Britain's ambivalence to the European project can be explained by a lingering conviction that the EU remains essentially a common market to facilitate trade, says Paul Whiteley, professor of politics at Essex University.
"Britain became a member because there were economic advantages. It was very much focused on trade," he told AFP.
It is perhaps no coincidence then that British support for EU membership has dropped sharply in the last five years as the economic crisis has taken hold, Whiteley says.
A regular opinion poll that he organises found in August that 61 percent of Britons wanted to leave the EU compared to just 39 percent who wanted to stay in.
Philip Whyte, from the pro-EU think tank Centre for European Reform, agrees that the British "never really signed up to the political dimension of the EU, the stuff about developing the foreign policy dimension or the single currency".
He traces a key reason for the growth in euroscepticism to the enlargement of the bloc towards eastern and central Europe in 2004.
After an estimated one million new EU passport holders flooded into Britain in the space of a few years, "EU membership was associated with the loss of control at the UK borders," said Whyte.
Another reason was that "the EU has been increasingly seen by the business community as the source of all sorts of unnecessary regulations".
Combined with the economic woes, those factors have hardened opposition to Europe within the ranks of Prime Minister David Cameron's Conservatives, which have led to clashes with their government coalition partners, the more EU-friendly Liberal Democrats.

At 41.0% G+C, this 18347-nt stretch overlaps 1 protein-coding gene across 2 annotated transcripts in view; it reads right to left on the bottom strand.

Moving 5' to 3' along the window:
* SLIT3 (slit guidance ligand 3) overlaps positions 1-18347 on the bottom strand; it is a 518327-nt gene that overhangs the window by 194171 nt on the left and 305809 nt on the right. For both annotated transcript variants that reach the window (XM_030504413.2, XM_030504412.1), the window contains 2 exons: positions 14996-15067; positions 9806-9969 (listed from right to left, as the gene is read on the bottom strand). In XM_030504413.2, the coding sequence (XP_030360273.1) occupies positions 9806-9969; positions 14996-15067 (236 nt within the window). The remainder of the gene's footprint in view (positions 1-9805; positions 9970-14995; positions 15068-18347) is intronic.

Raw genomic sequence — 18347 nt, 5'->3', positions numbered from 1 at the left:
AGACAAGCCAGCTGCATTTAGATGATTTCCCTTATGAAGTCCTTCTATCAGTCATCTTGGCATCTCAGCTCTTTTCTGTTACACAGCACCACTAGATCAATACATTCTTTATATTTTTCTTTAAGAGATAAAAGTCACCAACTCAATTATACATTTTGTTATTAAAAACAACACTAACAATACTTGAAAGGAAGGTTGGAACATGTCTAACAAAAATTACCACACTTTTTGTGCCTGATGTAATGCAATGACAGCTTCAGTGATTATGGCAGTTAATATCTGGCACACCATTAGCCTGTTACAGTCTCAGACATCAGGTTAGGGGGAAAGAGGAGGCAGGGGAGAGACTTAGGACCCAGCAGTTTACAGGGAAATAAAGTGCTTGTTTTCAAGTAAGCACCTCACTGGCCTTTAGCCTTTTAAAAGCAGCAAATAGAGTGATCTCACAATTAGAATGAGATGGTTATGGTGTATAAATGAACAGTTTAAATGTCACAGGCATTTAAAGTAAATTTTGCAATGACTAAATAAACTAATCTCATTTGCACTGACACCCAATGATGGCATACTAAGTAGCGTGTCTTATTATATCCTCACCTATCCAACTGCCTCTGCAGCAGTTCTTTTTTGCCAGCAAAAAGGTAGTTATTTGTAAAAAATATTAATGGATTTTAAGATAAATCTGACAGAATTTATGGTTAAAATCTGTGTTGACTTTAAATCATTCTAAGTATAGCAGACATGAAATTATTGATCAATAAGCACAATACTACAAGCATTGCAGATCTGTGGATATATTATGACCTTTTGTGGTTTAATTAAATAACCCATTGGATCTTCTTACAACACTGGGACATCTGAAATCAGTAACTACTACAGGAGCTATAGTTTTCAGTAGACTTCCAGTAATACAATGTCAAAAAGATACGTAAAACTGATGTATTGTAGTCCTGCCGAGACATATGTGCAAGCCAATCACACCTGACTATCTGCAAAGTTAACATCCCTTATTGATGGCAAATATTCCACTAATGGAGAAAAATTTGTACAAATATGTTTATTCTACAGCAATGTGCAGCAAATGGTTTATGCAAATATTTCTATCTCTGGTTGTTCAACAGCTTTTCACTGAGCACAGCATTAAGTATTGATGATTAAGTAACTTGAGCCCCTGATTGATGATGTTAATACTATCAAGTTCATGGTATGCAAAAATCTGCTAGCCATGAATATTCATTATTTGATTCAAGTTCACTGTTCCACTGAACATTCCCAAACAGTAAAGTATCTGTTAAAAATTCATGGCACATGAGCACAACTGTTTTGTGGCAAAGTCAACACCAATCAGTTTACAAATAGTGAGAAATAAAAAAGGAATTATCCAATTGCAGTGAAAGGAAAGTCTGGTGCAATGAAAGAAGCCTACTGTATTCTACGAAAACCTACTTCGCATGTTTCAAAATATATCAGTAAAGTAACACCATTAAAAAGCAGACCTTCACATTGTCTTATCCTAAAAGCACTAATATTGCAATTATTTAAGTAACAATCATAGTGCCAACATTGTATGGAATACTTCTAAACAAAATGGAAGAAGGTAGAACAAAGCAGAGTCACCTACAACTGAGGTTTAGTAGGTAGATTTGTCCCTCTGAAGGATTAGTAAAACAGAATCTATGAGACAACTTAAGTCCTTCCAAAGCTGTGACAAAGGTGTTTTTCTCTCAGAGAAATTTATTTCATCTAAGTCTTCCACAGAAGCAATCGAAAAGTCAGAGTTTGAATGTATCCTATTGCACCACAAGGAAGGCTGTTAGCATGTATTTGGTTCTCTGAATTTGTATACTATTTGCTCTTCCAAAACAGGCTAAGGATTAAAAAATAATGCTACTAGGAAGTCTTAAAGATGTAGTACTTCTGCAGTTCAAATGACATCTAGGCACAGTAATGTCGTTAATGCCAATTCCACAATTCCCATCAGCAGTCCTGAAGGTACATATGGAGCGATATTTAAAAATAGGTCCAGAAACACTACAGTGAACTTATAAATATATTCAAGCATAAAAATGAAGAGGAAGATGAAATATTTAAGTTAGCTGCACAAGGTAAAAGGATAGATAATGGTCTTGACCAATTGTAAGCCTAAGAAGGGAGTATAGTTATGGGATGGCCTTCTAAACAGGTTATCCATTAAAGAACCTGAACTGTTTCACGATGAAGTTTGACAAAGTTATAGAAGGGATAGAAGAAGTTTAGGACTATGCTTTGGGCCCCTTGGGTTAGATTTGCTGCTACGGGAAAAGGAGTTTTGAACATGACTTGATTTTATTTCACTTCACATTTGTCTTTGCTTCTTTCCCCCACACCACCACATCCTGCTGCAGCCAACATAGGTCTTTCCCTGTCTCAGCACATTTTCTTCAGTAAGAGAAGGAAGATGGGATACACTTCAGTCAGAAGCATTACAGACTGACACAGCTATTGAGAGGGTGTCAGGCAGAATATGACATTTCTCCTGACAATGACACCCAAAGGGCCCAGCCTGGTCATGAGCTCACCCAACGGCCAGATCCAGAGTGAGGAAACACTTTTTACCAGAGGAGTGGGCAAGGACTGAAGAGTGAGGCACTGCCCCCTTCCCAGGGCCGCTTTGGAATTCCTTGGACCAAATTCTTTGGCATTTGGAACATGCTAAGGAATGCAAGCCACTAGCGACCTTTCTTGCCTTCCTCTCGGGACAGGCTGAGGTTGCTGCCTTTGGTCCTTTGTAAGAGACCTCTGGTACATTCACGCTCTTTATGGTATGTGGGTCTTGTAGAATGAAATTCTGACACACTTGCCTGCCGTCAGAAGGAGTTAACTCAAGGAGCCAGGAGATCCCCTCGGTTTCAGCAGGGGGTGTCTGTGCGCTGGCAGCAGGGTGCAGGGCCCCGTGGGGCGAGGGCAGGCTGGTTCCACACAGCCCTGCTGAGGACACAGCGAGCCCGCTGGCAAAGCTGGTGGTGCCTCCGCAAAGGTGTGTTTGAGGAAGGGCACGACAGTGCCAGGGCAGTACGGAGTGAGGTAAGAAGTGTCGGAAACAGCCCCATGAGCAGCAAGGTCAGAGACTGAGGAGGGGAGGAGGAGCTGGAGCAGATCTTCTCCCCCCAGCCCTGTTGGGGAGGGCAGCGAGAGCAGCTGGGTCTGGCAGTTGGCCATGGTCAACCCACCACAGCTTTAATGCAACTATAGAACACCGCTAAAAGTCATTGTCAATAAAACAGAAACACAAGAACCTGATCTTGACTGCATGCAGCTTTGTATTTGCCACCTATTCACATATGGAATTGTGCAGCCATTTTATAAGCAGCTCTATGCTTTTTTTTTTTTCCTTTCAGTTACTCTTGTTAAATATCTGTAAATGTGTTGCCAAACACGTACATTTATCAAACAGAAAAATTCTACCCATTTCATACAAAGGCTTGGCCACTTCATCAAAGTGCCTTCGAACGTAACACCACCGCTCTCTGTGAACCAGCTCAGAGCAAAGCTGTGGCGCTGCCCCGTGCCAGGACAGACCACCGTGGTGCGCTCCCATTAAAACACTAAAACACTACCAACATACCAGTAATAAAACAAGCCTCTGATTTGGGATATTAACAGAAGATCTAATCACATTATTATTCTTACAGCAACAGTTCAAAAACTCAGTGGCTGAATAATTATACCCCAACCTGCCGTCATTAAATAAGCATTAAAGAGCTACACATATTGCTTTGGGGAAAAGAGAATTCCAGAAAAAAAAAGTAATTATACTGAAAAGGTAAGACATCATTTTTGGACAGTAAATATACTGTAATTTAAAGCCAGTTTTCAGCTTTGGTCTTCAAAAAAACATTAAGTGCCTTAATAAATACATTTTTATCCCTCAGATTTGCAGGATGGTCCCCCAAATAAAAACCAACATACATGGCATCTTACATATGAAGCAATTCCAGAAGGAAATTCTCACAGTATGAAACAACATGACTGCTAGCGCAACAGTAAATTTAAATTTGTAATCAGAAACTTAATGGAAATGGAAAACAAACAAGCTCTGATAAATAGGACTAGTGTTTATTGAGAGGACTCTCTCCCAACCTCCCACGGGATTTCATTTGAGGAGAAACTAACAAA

Margaret Thatcher, Conservative prime minister from 1979 to 1990, once famously opined that nothing good had ever come from Europe and Paul Whiteley notes that "the EU has always been toxic for the Conservative party".
"In the Conservative party now, it's not so much division between the eurosceptics and the 'eurosupporters', it's between eurosceptics that want to stay in (the EU) and people that are eurosceptics to the extent that they want to leave," he said.
Slip to the right
The slip to the right has also been encouraged by the rise of the UK Independence Party (UKIP), whose sole interest is an "amicable divorce" with Europe.
In that context of British hostility, few observers believe Cameron will receive a sympathetic ear from many of his fellow 26 EU leaders when he opposes any real-terms increase in the EU budget at a Brussels summit this week.
Even less so when he tries in the months to come to secure exemptions for the City of London financial district, or for a repatriation of powers.
Robin Niblett, from the respected foreign affairs think-tank Chatham House, said other EU states fear that giving in to British demands "could open a Pandora's box of similar requests from other members".
Cameron's discomfort was heightened in October when Tory eurosceptics joined with their Labour counterparts in parliament to pass a motion urging the prime minister to insist on a cut in the EU's 2014-2020 budget.
The prime minister says the best Britain can expect is a budget freeze in real terms -- but even that looks like a 'mission impossible' when most members support an increase.
Stephen Booth, research director at the eurosceptic Open Europe think tank, believes the current status quo is "quite unsustainable".
"A British exit is no longer a complete taboo. It is something that is a possibility if there is no new deal," said Booth.
Philip Whyte believes an in-out referendum on British membership could be held around 2017, two years after the next general election.
"If a referendum was held tomorrow, it seems that the British would vote to leave," he said.
Paul Whiteley, the Essex University professor, concurs that a British exit -- the term "Brixit" has already been coined -- is a possibility.
"But opinion can switch quickly," he cautions. "If the eurozone crisis were to be rapidly resolved in a way to restore prosperity to Europe fairly quickly, you would see support for the EU membership coming back."